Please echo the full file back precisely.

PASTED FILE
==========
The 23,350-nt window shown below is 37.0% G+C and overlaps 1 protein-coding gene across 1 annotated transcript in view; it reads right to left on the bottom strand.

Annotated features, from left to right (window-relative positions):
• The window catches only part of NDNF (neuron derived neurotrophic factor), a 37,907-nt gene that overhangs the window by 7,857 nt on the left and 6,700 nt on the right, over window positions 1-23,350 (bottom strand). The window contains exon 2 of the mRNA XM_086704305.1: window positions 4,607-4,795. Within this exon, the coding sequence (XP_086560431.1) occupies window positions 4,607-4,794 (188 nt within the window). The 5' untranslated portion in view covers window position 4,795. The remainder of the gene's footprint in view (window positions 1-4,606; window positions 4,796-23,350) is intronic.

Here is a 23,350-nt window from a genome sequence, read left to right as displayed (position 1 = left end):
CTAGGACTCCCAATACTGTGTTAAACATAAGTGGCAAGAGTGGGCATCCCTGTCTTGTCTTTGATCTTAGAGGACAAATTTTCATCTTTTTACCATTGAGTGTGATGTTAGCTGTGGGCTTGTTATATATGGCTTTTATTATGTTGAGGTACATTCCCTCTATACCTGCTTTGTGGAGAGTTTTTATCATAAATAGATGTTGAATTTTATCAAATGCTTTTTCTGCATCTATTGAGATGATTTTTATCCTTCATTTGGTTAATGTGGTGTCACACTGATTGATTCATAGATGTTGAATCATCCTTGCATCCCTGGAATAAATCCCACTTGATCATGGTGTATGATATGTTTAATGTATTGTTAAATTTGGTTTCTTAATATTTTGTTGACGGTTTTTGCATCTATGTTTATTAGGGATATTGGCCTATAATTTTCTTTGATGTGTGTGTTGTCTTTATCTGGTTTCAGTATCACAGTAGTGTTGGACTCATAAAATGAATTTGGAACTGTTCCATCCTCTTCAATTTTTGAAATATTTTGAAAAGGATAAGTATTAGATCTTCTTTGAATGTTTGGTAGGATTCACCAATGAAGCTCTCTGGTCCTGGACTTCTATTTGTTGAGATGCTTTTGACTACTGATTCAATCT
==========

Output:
The 23,350-nt window shown below is 37.0% G+C and overlaps 1 protein-coding gene across 1 annotated transcript in view; it reads right to left on the bottom strand.

Annotated features, from left to right (window-relative positions):
• The window catches only part of NDNF (neuron derived neurotrophic factor), a 37,907-nt gene that overhangs the window by 7,857 nt on the left and 6,700 nt on the right, over window positions 1-23,350 (bottom strand). The window contains exon 2 of the mRNA XM_086704305.1: window positions 4,607-4,795. Within this exon, the coding sequence (XP_086560431.1) occupies window positions 4,607-4,794 (188 nt within the window). The 5' untranslated portion in view covers window position 4,795. The remainder of the gene's footprint in view (window positions 1-4,606; window positions 4,796-23,350) is intronic.

Here is a 23,350-nt window from a genome sequence, read left to right as displayed (position 1 = left end):
CTAGGACTCCCAATACTGTGTTAAACATAAGTGGCAAGAGTGGGCATCCCTGTCTTGTCTTTGATCTTAGAGGACAAATTTTCATCTTTTTACCATTGAGTGTGATGTTAGCTGTGGGCTTGTTATATATGGCTTTTATTATGTTGAGGTACATTCCCTCTATACCTGCTTTGTGGAGAGTTTTTATCATAAATAGATGTTGAATTTTATCAAATGCTTTTTCTGCATCTATTGAGATGATTTTTATCCTTCATTTGGTTAATGTGGTGTCACACTGATTGATTCATAGATGTTGAATCATCCTTGCATCCCTGGAATAAATCCCACTTGATCATGGTGTATGATATGTTTAATGTATTGTTAAATTTGGTTTCTTAATATTTTGTTGACGGTTTTTGCATCTATGTTTATTAGGGATATTGGCCTATAATTTTCTTTGATGTGTGTGTTGTCTTTATCTGGTTTCAGTATCACAGTAGTGTTGGACTCATAAAATGAATTTGGAACTGTTCCATCCTCTTCAATTTTTGAAATATTTTGAAAAGGATAAGTATTAGATCTTCTTTGAATGTTTGGTAGGATTCACCAATGAAGCTCTCTGGTCCTGGACTTCTATTTGTTGAGATGCTTTTGACTACTGATTCAATCT